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  2. So, are there seeds of humanist thought that have wormed their way into the theological positions of these men that ought to be eradicated? Are there humanist ideals that we hold (excuse my use of the personal plural pronoun), which actually do not have support in Scriptures? Or perhaps ideals contrary to humanism which we should hold, but don't due to this humanist influence?

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  3. Erasmus (1465-1536) was a Dutch Renaissance humanist. He was a master of Greek and Roman classics. He was also a committed Catholic. So, even though the ancients provided insights into virtue, he believed that Christians should live their lives based on the life of Christ.

    His humanism led him to a strong belief in free will in salvation (he gave a reasoned defense of this position against Luther. Without free will, said Erasmus, human moral action has no meaning. Luther's--and even more so Calvin's-- justification by grace through faith has within it an implicit doctrine of predestination.)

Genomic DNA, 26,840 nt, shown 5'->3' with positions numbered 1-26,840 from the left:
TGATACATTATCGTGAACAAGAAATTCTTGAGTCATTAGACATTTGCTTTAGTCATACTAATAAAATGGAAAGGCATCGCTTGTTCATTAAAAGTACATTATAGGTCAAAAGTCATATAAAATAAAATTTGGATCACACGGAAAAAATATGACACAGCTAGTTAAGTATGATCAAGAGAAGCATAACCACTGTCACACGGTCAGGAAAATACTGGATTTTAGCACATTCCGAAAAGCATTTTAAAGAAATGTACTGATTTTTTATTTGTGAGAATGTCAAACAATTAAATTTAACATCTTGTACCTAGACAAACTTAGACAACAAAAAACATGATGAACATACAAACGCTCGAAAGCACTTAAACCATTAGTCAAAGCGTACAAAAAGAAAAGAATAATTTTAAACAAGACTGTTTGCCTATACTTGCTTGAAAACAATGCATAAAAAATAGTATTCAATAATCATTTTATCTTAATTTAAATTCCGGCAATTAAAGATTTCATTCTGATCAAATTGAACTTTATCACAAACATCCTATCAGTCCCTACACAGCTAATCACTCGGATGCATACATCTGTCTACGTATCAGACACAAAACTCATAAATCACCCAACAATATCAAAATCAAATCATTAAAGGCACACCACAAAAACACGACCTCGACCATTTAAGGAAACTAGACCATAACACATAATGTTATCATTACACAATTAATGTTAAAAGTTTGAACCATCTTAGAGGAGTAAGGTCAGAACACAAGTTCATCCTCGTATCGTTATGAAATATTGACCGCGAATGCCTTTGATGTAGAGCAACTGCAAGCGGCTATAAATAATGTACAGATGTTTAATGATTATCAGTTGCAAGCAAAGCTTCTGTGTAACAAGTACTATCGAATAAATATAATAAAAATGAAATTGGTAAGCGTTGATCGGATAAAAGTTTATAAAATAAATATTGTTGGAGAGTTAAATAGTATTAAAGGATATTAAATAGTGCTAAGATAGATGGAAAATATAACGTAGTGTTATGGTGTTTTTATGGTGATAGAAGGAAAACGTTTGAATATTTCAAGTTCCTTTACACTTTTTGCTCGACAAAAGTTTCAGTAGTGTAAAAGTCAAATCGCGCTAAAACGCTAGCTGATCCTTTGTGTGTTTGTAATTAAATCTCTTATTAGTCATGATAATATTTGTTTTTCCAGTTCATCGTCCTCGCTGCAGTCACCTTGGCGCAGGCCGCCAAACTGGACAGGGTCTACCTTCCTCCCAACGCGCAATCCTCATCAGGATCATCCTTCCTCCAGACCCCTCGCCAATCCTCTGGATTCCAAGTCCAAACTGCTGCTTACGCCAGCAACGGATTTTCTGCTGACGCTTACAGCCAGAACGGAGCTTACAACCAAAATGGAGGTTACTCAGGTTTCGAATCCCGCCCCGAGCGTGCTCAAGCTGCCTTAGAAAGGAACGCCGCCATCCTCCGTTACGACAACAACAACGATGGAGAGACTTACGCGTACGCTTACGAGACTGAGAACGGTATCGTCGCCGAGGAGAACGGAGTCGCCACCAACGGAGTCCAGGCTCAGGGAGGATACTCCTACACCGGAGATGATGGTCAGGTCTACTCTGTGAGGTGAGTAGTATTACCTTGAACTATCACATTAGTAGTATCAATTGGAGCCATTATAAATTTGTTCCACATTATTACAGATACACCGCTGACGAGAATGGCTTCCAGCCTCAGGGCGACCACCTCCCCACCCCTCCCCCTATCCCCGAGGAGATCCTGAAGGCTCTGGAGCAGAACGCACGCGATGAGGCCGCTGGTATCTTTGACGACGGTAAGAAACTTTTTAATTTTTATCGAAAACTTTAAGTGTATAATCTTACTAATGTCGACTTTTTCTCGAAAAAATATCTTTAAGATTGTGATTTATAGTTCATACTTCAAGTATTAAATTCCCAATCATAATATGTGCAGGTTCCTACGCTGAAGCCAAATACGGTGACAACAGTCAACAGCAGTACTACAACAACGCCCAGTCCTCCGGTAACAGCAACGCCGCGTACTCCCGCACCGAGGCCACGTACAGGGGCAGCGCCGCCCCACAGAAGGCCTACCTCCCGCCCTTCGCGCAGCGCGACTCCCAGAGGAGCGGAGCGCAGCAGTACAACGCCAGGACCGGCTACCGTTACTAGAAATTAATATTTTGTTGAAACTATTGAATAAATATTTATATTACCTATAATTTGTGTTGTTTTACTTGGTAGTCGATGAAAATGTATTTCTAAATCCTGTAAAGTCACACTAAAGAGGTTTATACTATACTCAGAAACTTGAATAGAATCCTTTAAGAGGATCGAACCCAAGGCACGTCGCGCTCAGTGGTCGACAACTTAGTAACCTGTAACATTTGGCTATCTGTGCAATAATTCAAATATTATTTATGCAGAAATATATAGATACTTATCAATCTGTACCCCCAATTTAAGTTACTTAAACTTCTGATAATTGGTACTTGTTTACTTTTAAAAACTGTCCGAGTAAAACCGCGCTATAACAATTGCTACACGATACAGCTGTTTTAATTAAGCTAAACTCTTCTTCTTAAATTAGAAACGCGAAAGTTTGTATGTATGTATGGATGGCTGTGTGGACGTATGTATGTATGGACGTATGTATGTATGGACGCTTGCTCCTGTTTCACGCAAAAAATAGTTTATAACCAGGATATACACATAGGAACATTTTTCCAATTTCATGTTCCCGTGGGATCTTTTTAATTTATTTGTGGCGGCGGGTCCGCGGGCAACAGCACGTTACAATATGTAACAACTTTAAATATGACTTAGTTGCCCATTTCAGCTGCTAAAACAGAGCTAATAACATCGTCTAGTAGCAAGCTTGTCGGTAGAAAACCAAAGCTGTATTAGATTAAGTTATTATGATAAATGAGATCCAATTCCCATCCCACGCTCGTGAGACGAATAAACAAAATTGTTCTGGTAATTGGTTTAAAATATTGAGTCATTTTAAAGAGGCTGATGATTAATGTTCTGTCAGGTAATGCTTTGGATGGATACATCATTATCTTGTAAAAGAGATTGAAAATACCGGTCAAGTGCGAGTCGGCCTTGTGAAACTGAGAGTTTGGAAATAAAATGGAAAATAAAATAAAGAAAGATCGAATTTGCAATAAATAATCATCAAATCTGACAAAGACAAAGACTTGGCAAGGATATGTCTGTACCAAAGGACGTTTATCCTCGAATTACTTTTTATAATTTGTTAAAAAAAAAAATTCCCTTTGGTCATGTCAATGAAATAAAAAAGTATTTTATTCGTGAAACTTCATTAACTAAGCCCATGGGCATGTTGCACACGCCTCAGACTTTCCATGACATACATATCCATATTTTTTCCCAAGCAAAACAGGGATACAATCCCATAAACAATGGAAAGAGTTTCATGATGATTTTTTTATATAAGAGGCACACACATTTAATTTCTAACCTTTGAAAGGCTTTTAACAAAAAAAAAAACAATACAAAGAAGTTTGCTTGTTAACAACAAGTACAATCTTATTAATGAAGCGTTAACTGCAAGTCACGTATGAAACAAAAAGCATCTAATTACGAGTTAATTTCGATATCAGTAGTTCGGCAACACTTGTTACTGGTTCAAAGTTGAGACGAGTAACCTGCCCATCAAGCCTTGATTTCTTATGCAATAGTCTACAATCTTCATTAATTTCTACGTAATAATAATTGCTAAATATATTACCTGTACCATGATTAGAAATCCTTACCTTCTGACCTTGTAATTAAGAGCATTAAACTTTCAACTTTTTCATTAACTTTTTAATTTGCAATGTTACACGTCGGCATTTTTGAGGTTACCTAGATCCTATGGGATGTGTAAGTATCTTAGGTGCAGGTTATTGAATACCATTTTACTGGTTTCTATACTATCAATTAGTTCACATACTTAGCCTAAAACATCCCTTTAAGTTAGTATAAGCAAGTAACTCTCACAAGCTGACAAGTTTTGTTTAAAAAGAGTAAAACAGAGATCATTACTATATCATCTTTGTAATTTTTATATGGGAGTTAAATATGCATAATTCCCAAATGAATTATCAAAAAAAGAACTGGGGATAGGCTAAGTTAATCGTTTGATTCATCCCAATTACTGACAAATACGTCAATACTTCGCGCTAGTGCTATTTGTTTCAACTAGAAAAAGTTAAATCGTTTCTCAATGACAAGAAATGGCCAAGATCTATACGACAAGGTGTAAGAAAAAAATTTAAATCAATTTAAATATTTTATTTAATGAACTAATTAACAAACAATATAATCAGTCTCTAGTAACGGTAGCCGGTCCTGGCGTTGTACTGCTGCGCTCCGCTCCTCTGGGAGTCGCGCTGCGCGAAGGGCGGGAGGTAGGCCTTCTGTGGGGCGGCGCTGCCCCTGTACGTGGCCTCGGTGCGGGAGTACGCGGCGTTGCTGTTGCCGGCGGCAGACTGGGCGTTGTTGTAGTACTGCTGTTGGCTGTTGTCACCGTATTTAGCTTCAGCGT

Erasmus also believed that along with freedom of choice there should be religious toleration. He stood against the death penalty for dissenters and heretics. These positions set him against his Catholic brethren.

    In his moderate position, Erasmus was somewhere in between the Church and the Reformers. He hoped to stay true to the Church but reform its superstitious, corrupt ways. He trusted the early church fathers more than he did scholasticism; he appealed to the reason of the believer more than to the Magisterium of the Church; and he promoted a "sound and reasonable" Christianity.The Reformers, who had hoped he would join them, did not believe he had gone far enough their direction.